I headed back to the Herberger Theater last night to see night two of the Phoenix Improv Festival. Unlike Friday’s showcase of all local acts, last night’s sets featured improv pros from around the country. There were five impressive troupes showing off a diverse array of improv styles — find a break-down of the show below.
What If?- This troupe came all the way from Minnesota to perform what seemed to me to be a type of deconstruction — where they took two characters and presented several scenes that developed the characters’ relationship of house buyer and real estate agent. It was evident the duo had a lot of chemistry because they played off each other well without missing a beat, and their scenes had me laughing throughout. If you’re ever in the Minneapolis area, check them out here.
Midnight Society– This five-guy group from Austin, Texas was a highlight of the night for me, as all the troupe members acted as different characters within the same setting — a funeral home. The troupe players picked strong choices for their characters, and the scenes they did all together were gems to watch because each person distinguished himself with quirky features. I’ve seen a few troupes from Austin come through the Valley, and if I’m ever there, the improv scene is one not to be missed. Learn more about Midnight Society here.
King Ten– People in the audience last night were really lucky to see King Ten, out of the prestigious Improv Olympic West based in Los Angeles. This five-person group has been performing the Harold improv format for 10 years together, where they integrate group scenes into vignettes that feature recurring characters. They brought a lot of physicality into their set, including hoisting up members on each other’s shoulders, and they were a treat to watch. The IO West is regarded as one of the best places to see improv in the Southwest — check it out if you’re in LA, and check out King Ten here.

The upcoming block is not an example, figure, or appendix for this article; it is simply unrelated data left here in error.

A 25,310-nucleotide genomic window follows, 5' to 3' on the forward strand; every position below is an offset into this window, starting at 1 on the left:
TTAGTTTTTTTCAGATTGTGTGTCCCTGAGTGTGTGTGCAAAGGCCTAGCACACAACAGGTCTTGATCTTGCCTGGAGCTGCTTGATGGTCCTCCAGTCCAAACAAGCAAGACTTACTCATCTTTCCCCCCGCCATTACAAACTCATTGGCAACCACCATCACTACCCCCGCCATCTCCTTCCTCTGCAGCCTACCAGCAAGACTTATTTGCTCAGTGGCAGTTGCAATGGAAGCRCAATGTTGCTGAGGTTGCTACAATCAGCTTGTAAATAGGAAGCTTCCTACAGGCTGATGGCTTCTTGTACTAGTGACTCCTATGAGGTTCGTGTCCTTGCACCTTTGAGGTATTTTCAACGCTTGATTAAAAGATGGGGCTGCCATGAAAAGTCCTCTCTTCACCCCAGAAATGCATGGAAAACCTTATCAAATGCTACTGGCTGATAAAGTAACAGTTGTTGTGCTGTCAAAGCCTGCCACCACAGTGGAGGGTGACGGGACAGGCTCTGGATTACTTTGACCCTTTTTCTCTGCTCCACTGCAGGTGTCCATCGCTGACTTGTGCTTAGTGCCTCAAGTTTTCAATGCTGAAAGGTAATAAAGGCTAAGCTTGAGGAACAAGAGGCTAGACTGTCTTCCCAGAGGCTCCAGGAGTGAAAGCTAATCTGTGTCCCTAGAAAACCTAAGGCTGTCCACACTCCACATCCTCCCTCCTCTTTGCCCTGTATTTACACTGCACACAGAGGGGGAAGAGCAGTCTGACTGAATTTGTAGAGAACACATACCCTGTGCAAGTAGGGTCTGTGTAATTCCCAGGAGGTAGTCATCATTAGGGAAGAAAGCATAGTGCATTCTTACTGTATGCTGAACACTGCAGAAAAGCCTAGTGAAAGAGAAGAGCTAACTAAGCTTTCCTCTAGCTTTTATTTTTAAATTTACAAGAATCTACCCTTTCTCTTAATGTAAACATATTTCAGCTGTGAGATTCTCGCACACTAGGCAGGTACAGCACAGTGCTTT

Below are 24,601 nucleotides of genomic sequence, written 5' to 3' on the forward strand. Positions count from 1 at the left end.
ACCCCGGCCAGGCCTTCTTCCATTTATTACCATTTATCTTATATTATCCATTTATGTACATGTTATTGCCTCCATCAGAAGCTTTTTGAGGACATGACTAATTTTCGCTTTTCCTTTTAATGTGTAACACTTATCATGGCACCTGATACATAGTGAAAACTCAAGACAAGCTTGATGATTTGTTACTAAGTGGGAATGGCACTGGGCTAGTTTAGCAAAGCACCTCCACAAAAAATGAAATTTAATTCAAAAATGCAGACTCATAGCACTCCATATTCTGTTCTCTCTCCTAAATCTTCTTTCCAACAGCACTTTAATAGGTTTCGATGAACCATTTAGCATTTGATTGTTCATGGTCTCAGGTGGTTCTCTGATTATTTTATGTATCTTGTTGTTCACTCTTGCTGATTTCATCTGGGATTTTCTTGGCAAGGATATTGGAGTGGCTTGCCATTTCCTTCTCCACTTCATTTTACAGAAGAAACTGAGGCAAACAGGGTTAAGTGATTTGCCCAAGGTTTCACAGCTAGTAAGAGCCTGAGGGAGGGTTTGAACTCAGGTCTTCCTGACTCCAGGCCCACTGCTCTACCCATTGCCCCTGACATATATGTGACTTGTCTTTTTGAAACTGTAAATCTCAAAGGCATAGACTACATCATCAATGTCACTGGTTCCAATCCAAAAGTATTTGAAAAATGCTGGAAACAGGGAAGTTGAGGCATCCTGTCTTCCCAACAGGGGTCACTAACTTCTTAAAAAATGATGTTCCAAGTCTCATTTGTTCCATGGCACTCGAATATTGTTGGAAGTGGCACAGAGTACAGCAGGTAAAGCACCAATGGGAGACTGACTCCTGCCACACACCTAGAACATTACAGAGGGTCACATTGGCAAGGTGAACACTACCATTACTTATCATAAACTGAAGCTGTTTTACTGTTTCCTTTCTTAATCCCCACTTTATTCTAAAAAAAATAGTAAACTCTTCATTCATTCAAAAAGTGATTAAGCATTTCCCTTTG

Who Cares?– I really liked this young troupe from Chicago, who met as students at the amazing The Second City. They took audience suggestions but then did whatever they wanted with them, adding rich character details out loud before acting out scenes. It was a unique form I haven’t seen too much of, and I liked the chemistry of the two-guys-and-a-girl combo. All three members were excellent actors, and they brought a ton of energy to the stage. Chicago improv is phenomenal, and Who Cares? is worth seeing if you go.
Hawkinstroth– Hawkinstroth had the granddaddy of improvisers to perform at this year’s PIF — Miles Stroth. Stroth is a collaborator of the late Del Close, one of the best improv teachers and writer of the classic improv book, Truth in Comedy (if improv interests you in the least, read it.) Stroth and his partner Jeff Hawkins weave in and out of characters quickly through a myriad of intertwined scenes, and it’s obvious the guys are veterans — their presentation is always confident and relaxed. Some of their scenes involved the heavy use of the word “retard,” which I thought was an easy way out to garner a cheap laugh, but usually the duo is on point with their material. The guys also perform at the IO West.
Improv is a great way to challenge yourself, even if you don’t consider yourself an actor or lover of the stage. Taking improv classes can help you be a better presenter at work or even give you more confidence to talk to people at networking events. It’s also a lot of fun to try to push yourself to act silly and crazy and on your toes. If you’re interested in classes, I’d recommend The Torch Theatre in downtown Phoenix and Jester’z in Scottsdale. The instructors are all caring and encouraging and will work with you to play up your strengths — they’re great!